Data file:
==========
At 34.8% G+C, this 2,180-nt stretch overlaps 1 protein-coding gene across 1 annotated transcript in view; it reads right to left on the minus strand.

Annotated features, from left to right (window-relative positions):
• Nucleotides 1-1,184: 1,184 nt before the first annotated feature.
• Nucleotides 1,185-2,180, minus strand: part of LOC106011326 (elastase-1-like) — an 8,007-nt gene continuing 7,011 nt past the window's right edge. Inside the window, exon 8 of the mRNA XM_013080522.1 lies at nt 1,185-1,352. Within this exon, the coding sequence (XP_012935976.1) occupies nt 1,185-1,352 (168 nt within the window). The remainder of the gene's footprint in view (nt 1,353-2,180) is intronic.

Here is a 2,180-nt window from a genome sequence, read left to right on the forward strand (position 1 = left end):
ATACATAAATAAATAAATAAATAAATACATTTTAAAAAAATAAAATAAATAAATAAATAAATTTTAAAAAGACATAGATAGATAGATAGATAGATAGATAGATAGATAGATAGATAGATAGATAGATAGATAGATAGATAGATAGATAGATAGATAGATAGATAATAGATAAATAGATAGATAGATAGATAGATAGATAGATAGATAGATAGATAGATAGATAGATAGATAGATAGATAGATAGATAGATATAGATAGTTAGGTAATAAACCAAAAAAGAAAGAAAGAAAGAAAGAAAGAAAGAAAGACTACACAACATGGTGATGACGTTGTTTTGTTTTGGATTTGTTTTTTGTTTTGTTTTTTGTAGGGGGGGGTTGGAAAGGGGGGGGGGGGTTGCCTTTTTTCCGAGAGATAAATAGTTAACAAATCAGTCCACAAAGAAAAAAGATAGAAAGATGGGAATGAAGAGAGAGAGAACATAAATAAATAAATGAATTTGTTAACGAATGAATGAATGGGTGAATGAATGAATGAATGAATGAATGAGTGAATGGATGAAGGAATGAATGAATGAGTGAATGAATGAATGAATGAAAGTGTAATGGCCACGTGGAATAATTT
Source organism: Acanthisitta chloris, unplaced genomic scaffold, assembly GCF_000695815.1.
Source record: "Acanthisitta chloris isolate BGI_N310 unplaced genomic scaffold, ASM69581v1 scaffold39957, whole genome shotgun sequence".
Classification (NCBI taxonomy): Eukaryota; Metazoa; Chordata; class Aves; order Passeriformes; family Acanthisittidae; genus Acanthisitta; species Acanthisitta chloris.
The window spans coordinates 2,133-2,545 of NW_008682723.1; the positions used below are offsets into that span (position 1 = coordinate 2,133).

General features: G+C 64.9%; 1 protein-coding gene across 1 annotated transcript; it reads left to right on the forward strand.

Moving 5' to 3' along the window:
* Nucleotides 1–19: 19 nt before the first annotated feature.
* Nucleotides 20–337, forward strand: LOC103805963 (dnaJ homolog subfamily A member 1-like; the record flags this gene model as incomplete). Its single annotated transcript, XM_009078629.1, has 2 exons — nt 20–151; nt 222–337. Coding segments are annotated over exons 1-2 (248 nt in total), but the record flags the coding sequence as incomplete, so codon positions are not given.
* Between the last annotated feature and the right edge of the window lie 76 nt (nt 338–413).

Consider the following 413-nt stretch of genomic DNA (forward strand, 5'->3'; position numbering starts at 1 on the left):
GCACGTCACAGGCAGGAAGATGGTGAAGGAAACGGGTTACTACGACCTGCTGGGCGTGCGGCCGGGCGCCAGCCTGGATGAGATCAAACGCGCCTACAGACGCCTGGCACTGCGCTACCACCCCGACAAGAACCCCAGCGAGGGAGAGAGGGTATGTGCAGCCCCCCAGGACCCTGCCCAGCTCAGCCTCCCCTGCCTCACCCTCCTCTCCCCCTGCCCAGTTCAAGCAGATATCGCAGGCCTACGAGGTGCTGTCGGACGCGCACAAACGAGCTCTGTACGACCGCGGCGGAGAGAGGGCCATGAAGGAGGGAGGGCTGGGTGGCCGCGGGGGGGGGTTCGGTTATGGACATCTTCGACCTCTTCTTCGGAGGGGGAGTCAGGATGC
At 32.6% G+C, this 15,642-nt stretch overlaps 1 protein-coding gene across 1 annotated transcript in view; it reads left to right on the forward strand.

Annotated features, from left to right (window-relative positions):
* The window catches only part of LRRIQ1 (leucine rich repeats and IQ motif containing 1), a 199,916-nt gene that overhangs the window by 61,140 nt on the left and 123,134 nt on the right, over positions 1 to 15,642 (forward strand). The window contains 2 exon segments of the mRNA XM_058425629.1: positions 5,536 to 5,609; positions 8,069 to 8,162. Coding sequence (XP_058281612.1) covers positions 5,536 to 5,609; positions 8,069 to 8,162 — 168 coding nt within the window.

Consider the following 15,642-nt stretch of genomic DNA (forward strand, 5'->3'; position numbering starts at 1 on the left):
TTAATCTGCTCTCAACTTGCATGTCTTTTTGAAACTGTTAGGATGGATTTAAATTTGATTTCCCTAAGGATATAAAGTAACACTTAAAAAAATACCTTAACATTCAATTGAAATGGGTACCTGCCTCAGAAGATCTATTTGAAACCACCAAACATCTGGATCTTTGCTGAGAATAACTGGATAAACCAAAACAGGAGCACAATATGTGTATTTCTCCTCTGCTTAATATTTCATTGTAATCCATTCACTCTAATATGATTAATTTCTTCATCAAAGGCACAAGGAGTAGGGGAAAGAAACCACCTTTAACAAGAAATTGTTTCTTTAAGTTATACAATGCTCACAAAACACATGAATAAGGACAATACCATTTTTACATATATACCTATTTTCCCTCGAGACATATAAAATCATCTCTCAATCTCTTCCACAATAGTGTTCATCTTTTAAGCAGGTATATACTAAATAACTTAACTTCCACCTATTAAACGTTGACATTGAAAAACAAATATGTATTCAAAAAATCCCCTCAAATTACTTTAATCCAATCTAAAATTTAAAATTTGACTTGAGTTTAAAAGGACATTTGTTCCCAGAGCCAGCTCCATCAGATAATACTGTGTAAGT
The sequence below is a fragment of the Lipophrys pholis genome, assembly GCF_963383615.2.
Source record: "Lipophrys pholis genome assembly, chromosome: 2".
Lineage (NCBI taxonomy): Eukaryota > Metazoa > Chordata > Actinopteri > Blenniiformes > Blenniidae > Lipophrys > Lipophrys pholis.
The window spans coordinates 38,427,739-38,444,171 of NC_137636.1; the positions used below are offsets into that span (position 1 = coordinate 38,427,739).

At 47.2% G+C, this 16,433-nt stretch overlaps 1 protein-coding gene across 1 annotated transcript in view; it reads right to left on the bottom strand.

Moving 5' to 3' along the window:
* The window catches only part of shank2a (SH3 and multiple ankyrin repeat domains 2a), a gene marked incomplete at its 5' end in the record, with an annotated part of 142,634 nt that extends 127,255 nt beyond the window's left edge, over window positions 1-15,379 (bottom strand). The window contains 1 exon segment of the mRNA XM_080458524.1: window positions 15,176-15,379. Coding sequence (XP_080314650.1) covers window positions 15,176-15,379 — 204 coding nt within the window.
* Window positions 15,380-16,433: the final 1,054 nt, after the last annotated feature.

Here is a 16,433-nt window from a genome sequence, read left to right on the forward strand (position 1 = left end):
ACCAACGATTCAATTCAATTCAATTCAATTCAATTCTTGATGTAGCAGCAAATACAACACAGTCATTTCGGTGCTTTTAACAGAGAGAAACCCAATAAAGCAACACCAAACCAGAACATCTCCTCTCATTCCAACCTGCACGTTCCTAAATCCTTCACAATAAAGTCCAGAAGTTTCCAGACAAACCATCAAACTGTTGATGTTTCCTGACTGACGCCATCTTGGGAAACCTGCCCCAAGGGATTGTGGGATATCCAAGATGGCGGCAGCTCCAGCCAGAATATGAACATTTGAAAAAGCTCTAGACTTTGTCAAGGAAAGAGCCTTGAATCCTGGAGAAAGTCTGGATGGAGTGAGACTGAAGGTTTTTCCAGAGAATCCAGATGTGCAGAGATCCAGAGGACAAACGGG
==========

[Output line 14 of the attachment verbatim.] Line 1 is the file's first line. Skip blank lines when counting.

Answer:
* Nucleotides 20–337, forward strand: LOC103805963 (dnaJ homolog subfamily A member 1-like; the record flags this gene model as incomplete). Its single annotated transcript, XM_009078629.1, has 2 exons — nt 20–151; nt 222–337. Coding segments are annotated over exons 1-2 (248 nt in total), but the record flags the coding sequence as incomplete, so codon positions are not given.